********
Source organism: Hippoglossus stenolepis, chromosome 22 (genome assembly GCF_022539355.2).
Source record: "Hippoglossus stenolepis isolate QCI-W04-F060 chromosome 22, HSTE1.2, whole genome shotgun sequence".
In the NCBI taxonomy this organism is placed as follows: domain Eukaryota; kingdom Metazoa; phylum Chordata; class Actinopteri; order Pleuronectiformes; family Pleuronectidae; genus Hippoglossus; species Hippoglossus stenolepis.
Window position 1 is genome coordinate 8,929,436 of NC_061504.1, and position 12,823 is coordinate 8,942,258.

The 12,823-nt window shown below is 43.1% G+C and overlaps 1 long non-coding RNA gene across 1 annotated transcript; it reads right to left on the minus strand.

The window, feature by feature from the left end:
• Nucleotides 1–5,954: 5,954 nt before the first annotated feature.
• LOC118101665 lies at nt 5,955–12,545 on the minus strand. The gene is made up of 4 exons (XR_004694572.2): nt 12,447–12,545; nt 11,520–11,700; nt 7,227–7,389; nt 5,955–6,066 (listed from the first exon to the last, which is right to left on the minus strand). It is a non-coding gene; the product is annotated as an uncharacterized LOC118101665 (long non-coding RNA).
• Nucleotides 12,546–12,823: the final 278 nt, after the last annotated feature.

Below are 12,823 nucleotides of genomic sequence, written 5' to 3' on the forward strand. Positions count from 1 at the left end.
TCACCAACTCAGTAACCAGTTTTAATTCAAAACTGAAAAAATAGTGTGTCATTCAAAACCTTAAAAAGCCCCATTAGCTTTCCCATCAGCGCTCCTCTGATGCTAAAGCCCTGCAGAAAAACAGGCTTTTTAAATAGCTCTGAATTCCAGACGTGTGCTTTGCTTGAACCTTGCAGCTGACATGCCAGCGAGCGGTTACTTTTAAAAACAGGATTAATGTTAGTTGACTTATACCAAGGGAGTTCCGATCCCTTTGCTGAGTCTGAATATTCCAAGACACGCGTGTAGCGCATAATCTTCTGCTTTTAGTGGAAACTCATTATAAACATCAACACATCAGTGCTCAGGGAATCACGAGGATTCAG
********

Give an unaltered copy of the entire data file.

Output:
Source organism: Hippoglossus stenolepis, chromosome 22 (genome assembly GCF_022539355.2).
Source record: "Hippoglossus stenolepis isolate QCI-W04-F060 chromosome 22, HSTE1.2, whole genome shotgun sequence".
In the NCBI taxonomy this organism is placed as follows: domain Eukaryota; kingdom Metazoa; phylum Chordata; class Actinopteri; order Pleuronectiformes; family Pleuronectidae; genus Hippoglossus; species Hippoglossus stenolepis.
Window position 1 is genome coordinate 8,929,436 of NC_061504.1, and position 12,823 is coordinate 8,942,258.

The 12,823-nt window shown below is 43.1% G+C and overlaps 1 long non-coding RNA gene across 1 annotated transcript; it reads right to left on the minus strand.

The window, feature by feature from the left end:
• Nucleotides 1–5,954: 5,954 nt before the first annotated feature.
• LOC118101665 lies at nt 5,955–12,545 on the minus strand. The gene is made up of 4 exons (XR_004694572.2): nt 12,447–12,545; nt 11,520–11,700; nt 7,227–7,389; nt 5,955–6,066 (listed from the first exon to the last, which is right to left on the minus strand). It is a non-coding gene; the product is annotated as an uncharacterized LOC118101665 (long non-coding RNA).
• Nucleotides 12,546–12,823: the final 278 nt, after the last annotated feature.

Below are 12,823 nucleotides of genomic sequence, written 5' to 3' on the forward strand. Positions count from 1 at the left end.
TCACCAACTCAGTAACCAGTTTTAATTCAAAACTGAAAAAATAGTGTGTCATTCAAAACCTTAAAAAGCCCCATTAGCTTTCCCATCAGCGCTCCTCTGATGCTAAAGCCCTGCAGAAAAACAGGCTTTTTAAATAGCTCTGAATTCCAGACGTGTGCTTTGCTTGAACCTTGCAGCTGACATGCCAGCGAGCGGTTACTTTTAAAAACAGGATTAATGTTAGTTGACTTATACCAAGGGAGTTCCGATCCCTTTGCTGAGTCTGAATATTCCAAGACACGCGTGTAGCGCATAATCTTCTGCTTTTAGTGGAAACTCATTATAAACATCAACACATCAGTGCTCAGGGAATCACGAGGATTCAG